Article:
Teen Comments about their Experiences

Simon 2000 - Being a teen and  counselor on the project has helped me gain significant insight into what teens want from their lives – and how their faith, values and family/friends shape that.  In many ways when I was 16 and came back that summer, I was more of a man, that period of time had changed me – changed how I saw people, not as a label but as individuals who are actually more like you than you think – and I at least hope I was able to encourage others to think similarly, to engage with their faith and God, and to see how treating others fairly, treating others and loving others like Jesus did, unconditionally, can make a difference. …the bonds and friendships that you made in that summer/those summers are for life.

Tyler  2004 - The UP was probably one of the most fun and memorable experiences that I have ever had.  It was one of the best summers of my life and I gained friends from home, and overseas.  I would recommend this project to anyone who is interested in world culture and making a difference.  Not only will it be the most fun month of your life, but it will be an experience you take with you the rest of your life.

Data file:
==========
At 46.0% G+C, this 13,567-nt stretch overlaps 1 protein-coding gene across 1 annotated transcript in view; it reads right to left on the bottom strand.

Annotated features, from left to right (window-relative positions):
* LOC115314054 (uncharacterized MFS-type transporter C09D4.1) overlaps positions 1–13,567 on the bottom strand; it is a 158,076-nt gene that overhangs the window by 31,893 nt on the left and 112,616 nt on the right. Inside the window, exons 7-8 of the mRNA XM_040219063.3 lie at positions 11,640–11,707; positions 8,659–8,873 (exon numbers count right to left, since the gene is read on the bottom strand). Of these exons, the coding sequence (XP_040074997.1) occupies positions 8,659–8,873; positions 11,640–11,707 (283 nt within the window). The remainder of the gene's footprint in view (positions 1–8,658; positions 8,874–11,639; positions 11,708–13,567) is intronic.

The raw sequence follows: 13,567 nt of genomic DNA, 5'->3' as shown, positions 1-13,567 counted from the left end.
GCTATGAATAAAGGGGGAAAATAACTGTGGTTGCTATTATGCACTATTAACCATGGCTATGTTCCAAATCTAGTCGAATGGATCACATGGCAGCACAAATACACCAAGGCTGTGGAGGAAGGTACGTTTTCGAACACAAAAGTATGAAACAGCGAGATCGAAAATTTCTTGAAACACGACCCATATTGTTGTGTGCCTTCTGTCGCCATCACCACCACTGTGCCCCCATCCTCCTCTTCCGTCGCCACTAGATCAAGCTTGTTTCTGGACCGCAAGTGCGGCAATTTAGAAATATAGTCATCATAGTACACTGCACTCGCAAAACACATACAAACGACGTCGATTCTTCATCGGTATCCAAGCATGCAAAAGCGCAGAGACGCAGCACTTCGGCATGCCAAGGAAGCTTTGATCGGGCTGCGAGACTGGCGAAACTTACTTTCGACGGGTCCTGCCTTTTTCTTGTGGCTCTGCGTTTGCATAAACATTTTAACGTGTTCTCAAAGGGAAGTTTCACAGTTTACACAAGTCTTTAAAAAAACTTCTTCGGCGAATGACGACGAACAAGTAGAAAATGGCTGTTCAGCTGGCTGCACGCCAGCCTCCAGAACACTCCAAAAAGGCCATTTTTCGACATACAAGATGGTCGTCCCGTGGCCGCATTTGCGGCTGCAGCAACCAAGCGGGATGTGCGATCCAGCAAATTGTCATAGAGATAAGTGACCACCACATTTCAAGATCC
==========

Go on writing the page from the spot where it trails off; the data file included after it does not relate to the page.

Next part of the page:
Debra 2001 - The UP remains one of the best things I ever did with my summer.  I honestly can’t believe it’s been 8 years already since I participated in it.  It’s really one of my fondest memories.  I remember feeling hesitant about giving up a month of my time or giving up what I thought would be my freedom, but ultimately I’m so glad I chose to do it because I gained so much more.  Those four weeks are forever shared between 24 teenagers and four counselors, but it’s even cooler that we share the experience with an even bigger Ulster community around the nation.  I really made great friendships during the project and felt supported by this group of people.  The night we had to say goodbye was just so sad, and my eyes were red from crying so much.  I’ve had the chance to see some of my group from time to time.  I was lucky enough to have visited Ireland last year and saw Nicola for the first time since the project as well as two other people from my year and one of the counselors and his family.  It was great.  I would highly encourage anyone who’s thinking about participating to do so.  It was such a fun time!

Susan 2007 - The UP opened my eyes to another world, and I am eternally grateful.  I don’t regret anything about the project and I will carry lessons and experiences from it for the rest of my life!   

Paul 2005 (Counselor) - I think more about how my decisions will affect others, and whether or not my choices are Christ centered.   I was moved from a self-centered way of thinking to a way of thinking centered around others and finally to more of a Christ-centered way of thinking…